An inquiry into allegations that the European Commission is seriously mishandling legal action against Italy for alleged job discrimination involving 1,500 foreign-language lecturers is being sought by 32 members of the European Parliament.
The commission has been threatening proceedings against Italy on behalf of the lecturers, who claim university discrimination on the basis of nationality.
Lecturers' representatives met social affairs and employment commissioner Padraig Flynn in Brussels last week to discuss leaked confidential correspondence between the commission and Italy's higher education ministry.
Letters between July and December 1998 reveal a weakening in the commission's presentation of the lecturers' case on the basis of unverified information from the Italian authorities. Higher education ministry chief of staff Francesca Zannotti and Mr Flynn, who signed the letters, declined to comment.
The socialist group of 30 MEPs has tabled a resolution for an urgent debate, which has already won much cross-party support.
Group leader Hugh McMahon, Labour MEP for Strathclyde West, said: "The commission's decision to press on to the next stage of legal proceedings just prior to their meeting with the lecturers is disappointing. Despite having passed resolutions at the European Parliament and won Euro-court decisions, we have reached a crisis that requires a solution in the Council of Ministers to bring Italian universities into line with European law."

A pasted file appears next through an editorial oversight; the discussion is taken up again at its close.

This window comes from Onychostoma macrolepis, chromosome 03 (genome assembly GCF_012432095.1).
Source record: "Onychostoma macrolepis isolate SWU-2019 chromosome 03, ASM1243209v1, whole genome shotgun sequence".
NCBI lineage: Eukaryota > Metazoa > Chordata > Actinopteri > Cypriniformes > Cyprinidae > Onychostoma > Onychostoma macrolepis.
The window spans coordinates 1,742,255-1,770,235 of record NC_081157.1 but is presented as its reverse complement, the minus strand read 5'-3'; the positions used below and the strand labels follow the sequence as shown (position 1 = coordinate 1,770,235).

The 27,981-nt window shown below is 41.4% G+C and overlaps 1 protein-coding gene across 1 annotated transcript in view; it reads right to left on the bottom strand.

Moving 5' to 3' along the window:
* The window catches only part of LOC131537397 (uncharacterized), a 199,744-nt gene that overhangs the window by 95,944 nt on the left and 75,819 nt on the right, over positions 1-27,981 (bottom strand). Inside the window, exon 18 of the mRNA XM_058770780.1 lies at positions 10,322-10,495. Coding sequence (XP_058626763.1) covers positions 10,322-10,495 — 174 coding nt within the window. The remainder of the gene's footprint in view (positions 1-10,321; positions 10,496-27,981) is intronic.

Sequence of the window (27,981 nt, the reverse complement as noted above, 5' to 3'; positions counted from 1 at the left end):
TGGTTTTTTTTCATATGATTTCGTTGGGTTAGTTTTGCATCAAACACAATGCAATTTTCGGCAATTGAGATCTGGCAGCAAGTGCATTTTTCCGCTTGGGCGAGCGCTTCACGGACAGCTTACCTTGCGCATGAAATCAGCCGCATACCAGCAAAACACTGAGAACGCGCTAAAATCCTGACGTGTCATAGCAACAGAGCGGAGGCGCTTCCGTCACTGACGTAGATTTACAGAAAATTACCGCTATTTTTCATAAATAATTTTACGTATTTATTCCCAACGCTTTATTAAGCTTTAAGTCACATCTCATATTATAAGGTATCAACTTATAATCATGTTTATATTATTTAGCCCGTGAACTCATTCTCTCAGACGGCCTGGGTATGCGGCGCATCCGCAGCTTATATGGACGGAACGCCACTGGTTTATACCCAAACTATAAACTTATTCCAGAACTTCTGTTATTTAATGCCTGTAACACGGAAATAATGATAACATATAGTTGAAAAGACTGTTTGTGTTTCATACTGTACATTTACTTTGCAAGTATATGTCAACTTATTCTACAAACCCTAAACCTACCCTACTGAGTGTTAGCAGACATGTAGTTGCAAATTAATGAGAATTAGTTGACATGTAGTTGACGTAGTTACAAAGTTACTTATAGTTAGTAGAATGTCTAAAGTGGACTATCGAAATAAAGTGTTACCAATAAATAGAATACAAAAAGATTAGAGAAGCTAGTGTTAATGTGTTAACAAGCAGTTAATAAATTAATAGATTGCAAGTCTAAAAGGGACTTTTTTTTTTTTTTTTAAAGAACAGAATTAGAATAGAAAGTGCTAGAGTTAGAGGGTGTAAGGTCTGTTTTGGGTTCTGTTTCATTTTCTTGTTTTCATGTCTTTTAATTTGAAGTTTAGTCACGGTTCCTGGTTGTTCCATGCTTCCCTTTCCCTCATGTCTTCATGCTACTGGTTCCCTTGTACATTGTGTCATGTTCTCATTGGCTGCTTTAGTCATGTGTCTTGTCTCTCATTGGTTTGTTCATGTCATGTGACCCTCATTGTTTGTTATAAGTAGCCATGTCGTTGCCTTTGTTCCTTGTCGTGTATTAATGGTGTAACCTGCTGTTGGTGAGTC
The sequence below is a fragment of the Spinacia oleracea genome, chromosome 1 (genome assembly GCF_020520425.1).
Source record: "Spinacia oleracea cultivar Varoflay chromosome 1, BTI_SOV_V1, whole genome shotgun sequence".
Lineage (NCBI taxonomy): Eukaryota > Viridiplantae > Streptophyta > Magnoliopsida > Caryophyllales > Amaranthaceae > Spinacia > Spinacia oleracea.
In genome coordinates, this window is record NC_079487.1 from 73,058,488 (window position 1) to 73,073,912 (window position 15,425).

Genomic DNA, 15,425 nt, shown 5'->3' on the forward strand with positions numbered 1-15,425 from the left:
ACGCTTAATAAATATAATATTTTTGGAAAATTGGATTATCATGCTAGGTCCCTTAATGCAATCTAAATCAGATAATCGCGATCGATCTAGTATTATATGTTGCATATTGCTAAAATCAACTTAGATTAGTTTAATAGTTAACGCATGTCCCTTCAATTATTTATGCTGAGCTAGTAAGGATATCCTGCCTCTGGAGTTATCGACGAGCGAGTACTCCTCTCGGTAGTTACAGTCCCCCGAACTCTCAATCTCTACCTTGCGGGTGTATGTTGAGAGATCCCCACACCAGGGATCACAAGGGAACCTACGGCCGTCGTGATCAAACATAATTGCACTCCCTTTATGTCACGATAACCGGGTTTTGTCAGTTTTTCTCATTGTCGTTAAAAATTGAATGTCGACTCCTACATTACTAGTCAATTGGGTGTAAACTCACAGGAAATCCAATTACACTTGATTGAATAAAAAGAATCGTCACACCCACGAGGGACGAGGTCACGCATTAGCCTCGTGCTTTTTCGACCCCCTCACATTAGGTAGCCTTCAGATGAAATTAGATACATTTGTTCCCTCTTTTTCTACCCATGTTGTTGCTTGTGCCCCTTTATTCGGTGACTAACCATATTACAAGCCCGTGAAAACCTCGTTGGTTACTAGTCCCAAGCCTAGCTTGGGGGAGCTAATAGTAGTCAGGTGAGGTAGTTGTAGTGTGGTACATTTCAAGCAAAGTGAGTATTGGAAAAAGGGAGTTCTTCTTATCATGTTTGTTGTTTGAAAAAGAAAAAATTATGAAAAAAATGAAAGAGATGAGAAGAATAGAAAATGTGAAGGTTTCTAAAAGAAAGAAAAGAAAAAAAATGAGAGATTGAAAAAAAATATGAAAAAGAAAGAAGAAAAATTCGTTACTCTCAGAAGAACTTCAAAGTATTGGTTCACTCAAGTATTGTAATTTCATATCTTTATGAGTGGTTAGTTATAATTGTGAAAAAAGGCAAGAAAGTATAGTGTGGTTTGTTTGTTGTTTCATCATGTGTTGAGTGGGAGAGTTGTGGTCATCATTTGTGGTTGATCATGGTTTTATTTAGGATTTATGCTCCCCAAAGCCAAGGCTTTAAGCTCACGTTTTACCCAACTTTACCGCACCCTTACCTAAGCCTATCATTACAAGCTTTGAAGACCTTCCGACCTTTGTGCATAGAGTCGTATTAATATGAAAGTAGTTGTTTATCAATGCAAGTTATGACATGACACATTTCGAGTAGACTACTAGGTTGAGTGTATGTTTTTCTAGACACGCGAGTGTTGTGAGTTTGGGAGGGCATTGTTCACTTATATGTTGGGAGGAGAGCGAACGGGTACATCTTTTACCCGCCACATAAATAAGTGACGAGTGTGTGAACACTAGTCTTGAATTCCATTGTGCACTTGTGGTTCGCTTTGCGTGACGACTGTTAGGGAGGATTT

One interpretation is that a political solution has already been found: while a 1996 European Parliament resolution upheld associate professor status and salaries for the lecturers, the case now turns on acquired rights relating to minor pay adjustments for length of service.
The lecturers claim that the commission has distanced itself from its June 1997 call for guarantees of full professional and economic benefits deriving from the conversion of the old discriminatory annual contracts to the new open-ended ones.
Reports by two legal advisers representing 700 lecturers from more than 30 universities accuse the commission of having uncritically accepted not only "incomplete, imprecise and contradictory statements" but also "false information" from Italian authorities on contract conversion and the role of the Italian government in preventing universities from implementing community law.